Facebook plug

This is why I shouldn’t look at stats.

Yesterday I had 151 hits. WordPress says it links to a Facebook plug, but it won’t show me exactly where. So surely it must be someone I don’t even know, or else it would show up on my Facebook feed?

Anyway, my stats go from around 10 per day to 151. But resulting in only a couple of comments, and those are from 1. A dear fellow blogger who comments all the time and 2. A wonderful blogger on whose blog I just commented yesterday. Absurd.

I hate numbers sometimes. I like people, face to face, talking, sharing, laughing, mulling things over in a communal setting. Ideally over food.

I have come to like math though, don’t get me wrong. I have come to appreciate the poetry of it, the tidy organized reality of how numbers fit together like a puzzle.

But statistics? The thing that makes students cry when forced to study it? The thing that rules our lives, that we beat each other over the head with to prove that we are right and they are stupid?

Not much love there.

I want to be read. I want to be heard, but also to be commented on and challenged. Tell me where my logic fails, tell me how I made you feel, tell me if I have spoken the words you wanted to say or if I am just blowing hot air.

Go on. I can take it.


4 responses to “Facebook plug

  1. I obsessed about the numbers on my music website for years, logging in daily to see what was going on. Why would THAT page suddenly have popped to the top? Why did my six-year-old article on a software program that has since had several new upgrades suddenly get 200 hits?

    That website has been around for about ten years, and it averages around 5,000 visits a month. So imagine my shock when in early 2009, in a single day, it had 7,800 unique visitors. Had I won the Pulitzer Prize and no one told me?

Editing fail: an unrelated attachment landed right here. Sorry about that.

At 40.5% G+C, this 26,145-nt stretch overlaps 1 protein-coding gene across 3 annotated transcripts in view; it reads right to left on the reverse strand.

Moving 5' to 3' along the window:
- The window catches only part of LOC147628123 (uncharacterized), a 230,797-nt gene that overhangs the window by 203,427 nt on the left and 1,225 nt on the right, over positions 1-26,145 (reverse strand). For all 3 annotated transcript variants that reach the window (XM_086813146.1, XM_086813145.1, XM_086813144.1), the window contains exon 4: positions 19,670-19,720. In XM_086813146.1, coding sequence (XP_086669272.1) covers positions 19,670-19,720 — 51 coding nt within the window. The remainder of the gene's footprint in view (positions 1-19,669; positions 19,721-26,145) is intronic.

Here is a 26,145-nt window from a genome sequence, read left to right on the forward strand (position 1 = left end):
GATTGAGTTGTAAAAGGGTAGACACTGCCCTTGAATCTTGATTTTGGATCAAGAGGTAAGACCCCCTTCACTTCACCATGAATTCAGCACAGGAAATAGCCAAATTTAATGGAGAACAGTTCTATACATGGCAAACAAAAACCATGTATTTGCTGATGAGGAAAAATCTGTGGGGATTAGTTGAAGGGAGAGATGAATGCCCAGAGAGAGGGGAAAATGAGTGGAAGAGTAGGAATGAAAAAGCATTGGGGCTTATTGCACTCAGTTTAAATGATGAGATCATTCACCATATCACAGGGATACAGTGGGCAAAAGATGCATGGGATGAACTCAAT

No, it turned out that a police officer in Texas named Jeffrey Cotton had shot an unarmed black man to death.

    Since that day, I haven’t looked at my stats once. I gave up.

    So, now I have started my new blog as a writer, and it starts all over again. What? Only six hits yesterday? I have 5,000 friends on Facebook, why didn’t they clicked through when I shared my latest post?

    So, yes, there’s no real love in those numbers. But it wasn’t until Officer Jeffrey Cotton provided me with those 7,800 hits that I realized how stupendously meaningless the numbers are.

    • That’s a great story! Thanks for sharing it. Isn’t it funny how random it all is? But it is quite meaningful when we can connect like this, two strangers, but sharing experiences that hold real significance for us. Jean Paul Sartre wrote a book called “Les Mots” (“The Words”) in which he talks about sitting in his father’s home library, reading some old book, and all of a sudden he feels that the author is there with him, looking out the window of the book, so to speak. And then as I’m reading that book, I can all of a sudden feel Sartre there, looking out the page in front of me, and it’s really powerful. Sometimes I feel like we can do this here, to connect beyond space and time in a pretend world called “cyberspace.” And those silly numbers have absolutely nothing to do with it!

      I know what you mean about “friends” not checking out the blog posts… I can get a couple to read it if I link to Facebook, but for some reason not one single member of my family reads it on a regular basis. I guess I’m not as interesting/entertaining as I think I am! 😀

  2. I’ve wondered about that myself at times. Yet, I can post complete goofball nonsense to Facebook (“So, just which part of a kitten is the caboodle?”) and get 100 likes and dozens of comments. Who knows… It apparently has to be vapid or controversial for anyone to care.

    • Perhaps depth is just too much trouble for most people to bother with… If you can get a giggle out of a cute cat picture, why take the time to read something profound for spine-tingling goose bumps… But I choose goose bumps! (Okay, AND giggles, those are good too! 😉 )

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